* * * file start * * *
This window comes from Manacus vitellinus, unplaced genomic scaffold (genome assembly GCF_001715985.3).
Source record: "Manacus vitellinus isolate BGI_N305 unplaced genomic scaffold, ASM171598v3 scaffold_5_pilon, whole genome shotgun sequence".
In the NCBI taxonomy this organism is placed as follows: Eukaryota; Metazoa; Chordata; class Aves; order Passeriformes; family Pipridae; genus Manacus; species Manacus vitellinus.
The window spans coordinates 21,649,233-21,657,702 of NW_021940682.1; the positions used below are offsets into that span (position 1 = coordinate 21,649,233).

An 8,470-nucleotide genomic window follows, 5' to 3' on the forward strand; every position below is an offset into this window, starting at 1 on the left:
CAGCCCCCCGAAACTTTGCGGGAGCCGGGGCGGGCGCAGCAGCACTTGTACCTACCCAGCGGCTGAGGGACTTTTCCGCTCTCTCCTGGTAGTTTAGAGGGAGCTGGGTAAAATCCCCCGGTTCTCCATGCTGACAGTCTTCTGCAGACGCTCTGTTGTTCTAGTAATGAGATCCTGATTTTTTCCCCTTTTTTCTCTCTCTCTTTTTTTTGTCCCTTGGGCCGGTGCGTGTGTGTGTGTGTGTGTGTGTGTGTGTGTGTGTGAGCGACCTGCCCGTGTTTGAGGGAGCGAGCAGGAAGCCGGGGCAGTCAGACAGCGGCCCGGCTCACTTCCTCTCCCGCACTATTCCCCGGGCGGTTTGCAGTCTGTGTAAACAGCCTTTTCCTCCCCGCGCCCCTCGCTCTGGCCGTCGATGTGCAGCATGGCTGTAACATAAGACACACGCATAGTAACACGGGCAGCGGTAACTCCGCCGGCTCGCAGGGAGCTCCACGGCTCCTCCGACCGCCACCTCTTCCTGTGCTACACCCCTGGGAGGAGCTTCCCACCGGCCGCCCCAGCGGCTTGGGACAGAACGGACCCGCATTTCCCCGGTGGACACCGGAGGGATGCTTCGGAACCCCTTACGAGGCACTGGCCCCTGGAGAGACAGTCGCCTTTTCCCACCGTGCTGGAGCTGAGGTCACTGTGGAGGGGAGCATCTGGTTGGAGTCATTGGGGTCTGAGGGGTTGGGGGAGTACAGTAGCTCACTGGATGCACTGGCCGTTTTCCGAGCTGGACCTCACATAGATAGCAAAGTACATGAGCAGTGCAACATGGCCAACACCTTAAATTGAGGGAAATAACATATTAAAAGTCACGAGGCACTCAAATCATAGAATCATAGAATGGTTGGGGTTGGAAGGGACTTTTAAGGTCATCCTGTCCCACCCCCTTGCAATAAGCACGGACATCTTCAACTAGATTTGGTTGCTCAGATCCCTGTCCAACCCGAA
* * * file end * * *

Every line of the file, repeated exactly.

This window comes from Manacus vitellinus, unplaced genomic scaffold (genome assembly GCF_001715985.3).
Source record: "Manacus vitellinus isolate BGI_N305 unplaced genomic scaffold, ASM171598v3 scaffold_5_pilon, whole genome shotgun sequence".
In the NCBI taxonomy this organism is placed as follows: Eukaryota; Metazoa; Chordata; class Aves; order Passeriformes; family Pipridae; genus Manacus; species Manacus vitellinus.
The window spans coordinates 21,649,233-21,657,702 of NW_021940682.1; the positions used below are offsets into that span (position 1 = coordinate 21,649,233).

An 8,470-nucleotide genomic window follows, 5' to 3' on the forward strand; every position below is an offset into this window, starting at 1 on the left:
CAGCCCCCCGAAACTTTGCGGGAGCCGGGGCGGGCGCAGCAGCACTTGTACCTACCCAGCGGCTGAGGGACTTTTCCGCTCTCTCCTGGTAGTTTAGAGGGAGCTGGGTAAAATCCCCCGGTTCTCCATGCTGACAGTCTTCTGCAGACGCTCTGTTGTTCTAGTAATGAGATCCTGATTTTTTCCCCTTTTTTCTCTCTCTCTTTTTTTTGTCCCTTGGGCCGGTGCGTGTGTGTGTGTGTGTGTGTGTGTGTGTGTGTGTGAGCGACCTGCCCGTGTTTGAGGGAGCGAGCAGGAAGCCGGGGCAGTCAGACAGCGGCCCGGCTCACTTCCTCTCCCGCACTATTCCCCGGGCGGTTTGCAGTCTGTGTAAACAGCCTTTTCCTCCCCGCGCCCCTCGCTCTGGCCGTCGATGTGCAGCATGGCTGTAACATAAGACACACGCATAGTAACACGGGCAGCGGTAACTCCGCCGGCTCGCAGGGAGCTCCACGGCTCCTCCGACCGCCACCTCTTCCTGTGCTACACCCCTGGGAGGAGCTTCCCACCGGCCGCCCCAGCGGCTTGGGACAGAACGGACCCGCATTTCCCCGGTGGACACCGGAGGGATGCTTCGGAACCCCTTACGAGGCACTGGCCCCTGGAGAGACAGTCGCCTTTTCCCACCGTGCTGGAGCTGAGGTCACTGTGGAGGGGAGCATCTGGTTGGAGTCATTGGGGTCTGAGGGGTTGGGGGAGTACAGTAGCTCACTGGATGCACTGGCCGTTTTCCGAGCTGGACCTCACATAGATAGCAAAGTACATGAGCAGTGCAACATGGCCAACACCTTAAATTGAGGGAAATAACATATTAAAAGTCACGAGGCACTCAAATCATAGAATCATAGAATGGTTGGGGTTGGAAGGGACTTTTAAGGTCATCCTGTCCCACCCCCTTGCAATAAGCACGGACATCTTCAACTAGATTTGGTTGCTCAGATCCCTGTCCAACCCGAA